PhotoA new study suggests that teens who carve out time to help others may develop higher levels of self-esteem.

Researchers from Brigham Young University (BYU) say that’s because selfless and serving behaviors are particularly valuable to young people who are working on establishing their identities.

In an interview with ConsumerAffairs, study author and professor Laura Padilla-Walker explained that prosocial behavior (such as helping, sharing, and comforting) helps adolescents build self-esteem -- but only when exhibited toward strangers.

Building moral identity

The researchers found that helping others was associated with higher levels of self-esteem that lasted even a year later.. However, the same effect was not seen when teens solely helped friends and family members.

“This suggests that helping others they do not know might help teens to feel more confident in who they are and what they are capable of,” Padilla-Walker said. “Being of help to others can help a young person who feels insignificant with peers, for example, to recognize that they have something to contribute.”

Padilla-Walker says that if helping strangers becomes a regular part of teens’ behavior, it’s more likely to “solidify as part of their moral identity and then be associated with lifelong service.”

“Also, teenagers are sometimes accused of being egocentric or self-centered. Helping those less fortunate helps to combat the tendency toward self-centeredness in all of us.”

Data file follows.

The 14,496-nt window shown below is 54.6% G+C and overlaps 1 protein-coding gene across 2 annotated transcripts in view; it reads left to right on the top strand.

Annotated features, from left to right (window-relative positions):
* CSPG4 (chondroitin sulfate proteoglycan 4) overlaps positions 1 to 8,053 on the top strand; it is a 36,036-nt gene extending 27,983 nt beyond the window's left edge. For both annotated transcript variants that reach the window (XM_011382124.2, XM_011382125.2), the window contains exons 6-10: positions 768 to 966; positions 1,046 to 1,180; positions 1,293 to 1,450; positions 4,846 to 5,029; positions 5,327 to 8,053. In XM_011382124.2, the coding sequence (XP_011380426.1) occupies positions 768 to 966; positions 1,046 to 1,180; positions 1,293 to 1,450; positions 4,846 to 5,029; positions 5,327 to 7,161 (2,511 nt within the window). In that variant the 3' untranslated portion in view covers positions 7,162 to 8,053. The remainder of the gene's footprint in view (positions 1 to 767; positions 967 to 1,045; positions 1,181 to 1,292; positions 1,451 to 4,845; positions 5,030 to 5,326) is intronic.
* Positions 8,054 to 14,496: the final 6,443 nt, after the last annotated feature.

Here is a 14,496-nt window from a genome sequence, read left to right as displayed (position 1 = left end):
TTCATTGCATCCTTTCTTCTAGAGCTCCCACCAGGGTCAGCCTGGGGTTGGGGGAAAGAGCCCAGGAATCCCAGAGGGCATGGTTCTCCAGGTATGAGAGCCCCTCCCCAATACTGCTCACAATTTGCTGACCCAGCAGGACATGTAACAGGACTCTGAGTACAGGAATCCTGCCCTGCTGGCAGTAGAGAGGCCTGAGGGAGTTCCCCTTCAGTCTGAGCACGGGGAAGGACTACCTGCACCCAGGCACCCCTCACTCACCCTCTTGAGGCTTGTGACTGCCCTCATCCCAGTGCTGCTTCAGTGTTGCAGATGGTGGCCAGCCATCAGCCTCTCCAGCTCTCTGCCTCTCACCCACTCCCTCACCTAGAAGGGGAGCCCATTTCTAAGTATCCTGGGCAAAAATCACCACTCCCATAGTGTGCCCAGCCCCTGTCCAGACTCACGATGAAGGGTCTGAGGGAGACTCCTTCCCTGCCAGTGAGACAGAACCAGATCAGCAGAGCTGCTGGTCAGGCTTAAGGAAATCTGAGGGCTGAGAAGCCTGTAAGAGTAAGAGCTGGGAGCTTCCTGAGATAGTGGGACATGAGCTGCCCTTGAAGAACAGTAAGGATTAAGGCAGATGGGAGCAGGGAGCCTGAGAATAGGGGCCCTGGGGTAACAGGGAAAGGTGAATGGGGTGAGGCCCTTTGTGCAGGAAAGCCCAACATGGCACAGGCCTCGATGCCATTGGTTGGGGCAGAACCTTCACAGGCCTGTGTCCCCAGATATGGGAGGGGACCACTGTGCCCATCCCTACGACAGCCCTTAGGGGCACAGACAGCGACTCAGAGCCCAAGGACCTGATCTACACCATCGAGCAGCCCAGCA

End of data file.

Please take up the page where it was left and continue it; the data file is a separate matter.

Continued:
High quality helping

Padilla-Walker says that past studies have also found that helping strangers protects teenagers from risky behaviors like drinking and drug use. The key to reaping these benefits in teens, she says, is to participate in high-quality helping.

“Just shelving books at the library might not be as meaningful as working in a soup kitchen where they can see the benefit of their helping,” she said. “That being said, there are ways to help that suit all personality types and that would likely result in similar benefits.”

Websites like justserve.org have ideas for how teens or families can get involved in community service in their area during the holiday season and throughout the year.

The full study has been published online in the Journal of Adolescence.


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